Technologically, they are digital natives, and were starting college, in high school, in junior high, or even in elementary school when Facebook became mainstream (i.e. expanded beyond colleges), so they're social media natives too. They remember a time before smartphones, and the older among them can remember a time before cellphones became mainstream.
Late Millennials (Parkland wave):
1997-2004. These are the most Fifth-Worlder-like Millennials. (I call the generation born 2005-today "Fifth Worlders" because most members of the post-Millennial generation will have their first memories of the world in the Fifth World, as of the Mayan calendar.) Often some or all of them are categorized as "iGen" or "Generation Z" by generational pundits, but Howe & Strauss place them in the Millennial Generation because they remember life before the Crash of 2008.
Parkland-wavers were, for the most part, too young to understand what was going on on September 11, 2001, even if they remember it -- and many weren't born at all (they were all under 5 at the time). Their rebellion didn't begin until this decade, as they passed through adolescence and felt stifled by their Gen-X parents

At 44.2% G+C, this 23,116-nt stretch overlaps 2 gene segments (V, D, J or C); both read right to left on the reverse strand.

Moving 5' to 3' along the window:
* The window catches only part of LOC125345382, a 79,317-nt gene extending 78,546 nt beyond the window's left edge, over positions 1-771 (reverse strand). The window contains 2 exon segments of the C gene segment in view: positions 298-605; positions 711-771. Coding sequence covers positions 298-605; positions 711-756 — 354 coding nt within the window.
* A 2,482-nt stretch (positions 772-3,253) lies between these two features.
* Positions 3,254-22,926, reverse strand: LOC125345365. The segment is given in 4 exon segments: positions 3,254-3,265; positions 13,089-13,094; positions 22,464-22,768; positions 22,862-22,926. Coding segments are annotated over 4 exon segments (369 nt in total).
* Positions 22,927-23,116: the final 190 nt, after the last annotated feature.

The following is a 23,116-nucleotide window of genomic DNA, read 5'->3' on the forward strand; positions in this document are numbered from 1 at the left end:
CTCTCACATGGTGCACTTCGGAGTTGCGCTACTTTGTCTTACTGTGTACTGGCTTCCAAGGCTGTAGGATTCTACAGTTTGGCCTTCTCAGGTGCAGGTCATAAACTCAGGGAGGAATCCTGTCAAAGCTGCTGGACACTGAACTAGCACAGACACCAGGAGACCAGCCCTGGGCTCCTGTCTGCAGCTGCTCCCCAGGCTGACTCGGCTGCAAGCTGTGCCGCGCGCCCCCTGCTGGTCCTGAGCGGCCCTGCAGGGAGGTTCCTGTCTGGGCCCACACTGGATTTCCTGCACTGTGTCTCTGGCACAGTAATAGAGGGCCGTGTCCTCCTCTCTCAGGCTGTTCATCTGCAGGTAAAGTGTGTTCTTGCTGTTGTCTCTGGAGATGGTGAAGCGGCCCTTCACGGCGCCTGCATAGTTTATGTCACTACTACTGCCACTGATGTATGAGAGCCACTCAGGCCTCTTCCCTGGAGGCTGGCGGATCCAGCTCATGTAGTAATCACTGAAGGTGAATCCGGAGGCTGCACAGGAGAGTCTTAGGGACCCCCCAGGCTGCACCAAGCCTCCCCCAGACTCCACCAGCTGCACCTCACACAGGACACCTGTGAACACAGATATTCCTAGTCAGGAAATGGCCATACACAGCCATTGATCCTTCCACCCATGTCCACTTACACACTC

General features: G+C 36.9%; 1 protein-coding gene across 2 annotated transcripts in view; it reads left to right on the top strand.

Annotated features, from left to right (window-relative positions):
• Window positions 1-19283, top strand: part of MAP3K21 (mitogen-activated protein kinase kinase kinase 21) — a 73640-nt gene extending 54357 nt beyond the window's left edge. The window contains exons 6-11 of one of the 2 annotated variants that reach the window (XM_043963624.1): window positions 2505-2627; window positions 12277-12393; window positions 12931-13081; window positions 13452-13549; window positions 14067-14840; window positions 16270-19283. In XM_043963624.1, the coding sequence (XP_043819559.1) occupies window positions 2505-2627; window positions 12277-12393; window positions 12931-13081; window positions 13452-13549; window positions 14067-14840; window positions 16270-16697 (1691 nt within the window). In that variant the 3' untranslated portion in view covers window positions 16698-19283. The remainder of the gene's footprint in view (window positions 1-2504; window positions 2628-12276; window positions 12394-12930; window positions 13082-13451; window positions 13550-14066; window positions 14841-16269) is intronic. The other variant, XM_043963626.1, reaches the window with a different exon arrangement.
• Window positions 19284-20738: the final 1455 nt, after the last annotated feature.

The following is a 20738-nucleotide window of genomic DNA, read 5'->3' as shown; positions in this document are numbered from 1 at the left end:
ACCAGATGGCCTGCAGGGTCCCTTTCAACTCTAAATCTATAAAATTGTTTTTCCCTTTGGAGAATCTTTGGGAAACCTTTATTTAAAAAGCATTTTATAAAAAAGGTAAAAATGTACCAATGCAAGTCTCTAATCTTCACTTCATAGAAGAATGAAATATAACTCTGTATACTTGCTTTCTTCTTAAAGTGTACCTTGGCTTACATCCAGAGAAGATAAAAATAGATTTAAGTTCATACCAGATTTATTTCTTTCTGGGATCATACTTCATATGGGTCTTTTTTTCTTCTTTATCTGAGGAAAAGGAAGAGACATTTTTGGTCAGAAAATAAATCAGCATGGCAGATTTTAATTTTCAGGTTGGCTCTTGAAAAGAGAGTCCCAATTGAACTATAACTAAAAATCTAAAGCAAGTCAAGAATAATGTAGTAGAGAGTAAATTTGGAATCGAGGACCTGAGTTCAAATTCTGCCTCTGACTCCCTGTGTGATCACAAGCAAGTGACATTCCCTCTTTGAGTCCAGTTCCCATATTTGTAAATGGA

. They acquired their name and fame as a political lot after a school shooting occurred at Douglas High in Parkland, Florida earlier this year and teen-age Parkland-wavers impressed older people through their activism both for and against gun control. If Washington, D.C. votes to lower its voting age to 16 this autumn, Parkland-wave Washingtonians will become this year the first post-Civil-War wave of Americans to attain suffrage before their eighteenth birthday. They are also the most depressed wave of Millennials, compared to the other two waves at like age (teens, early twenties). 1997-to-2000 cohorts often turned out to campaign for Bernie in Election 2016, and their 18-and-19-year-olds overwhelmingly voted for him in the primaries. In the 2020 Election, 1997-2002 or 1997-2004 cohorts will be eligible to vote. The oldest will be 23.
At age 17, their wave has listened to music like Bastille, Clean Bandit, Sia, Kendrick Lamar, Cardi B, Amy Shark, Shawn Mendes, Hailee Steinfeld, Alessia Cara, Ariana Grande, Iggy Azalea, the Revivalists, Portugal. The Man, John Legend, Twenty One Pilots, Zedd, Dua Lipa, Lil Yachty, Childish Gambino, Echosmith, Pharrell, Meghan Trainor, and the list will contin7e.
Technologically, they are the most digitally native out of all three waves, unable to remember a time without a cellphone (or two or three) on every corner. They are also unlikely to remember a music world before the iPod, and are natives to the use of iPhones or perhaps Androids. They have always had iTunes around, and are unlikely to remember firsthand the Napster flap.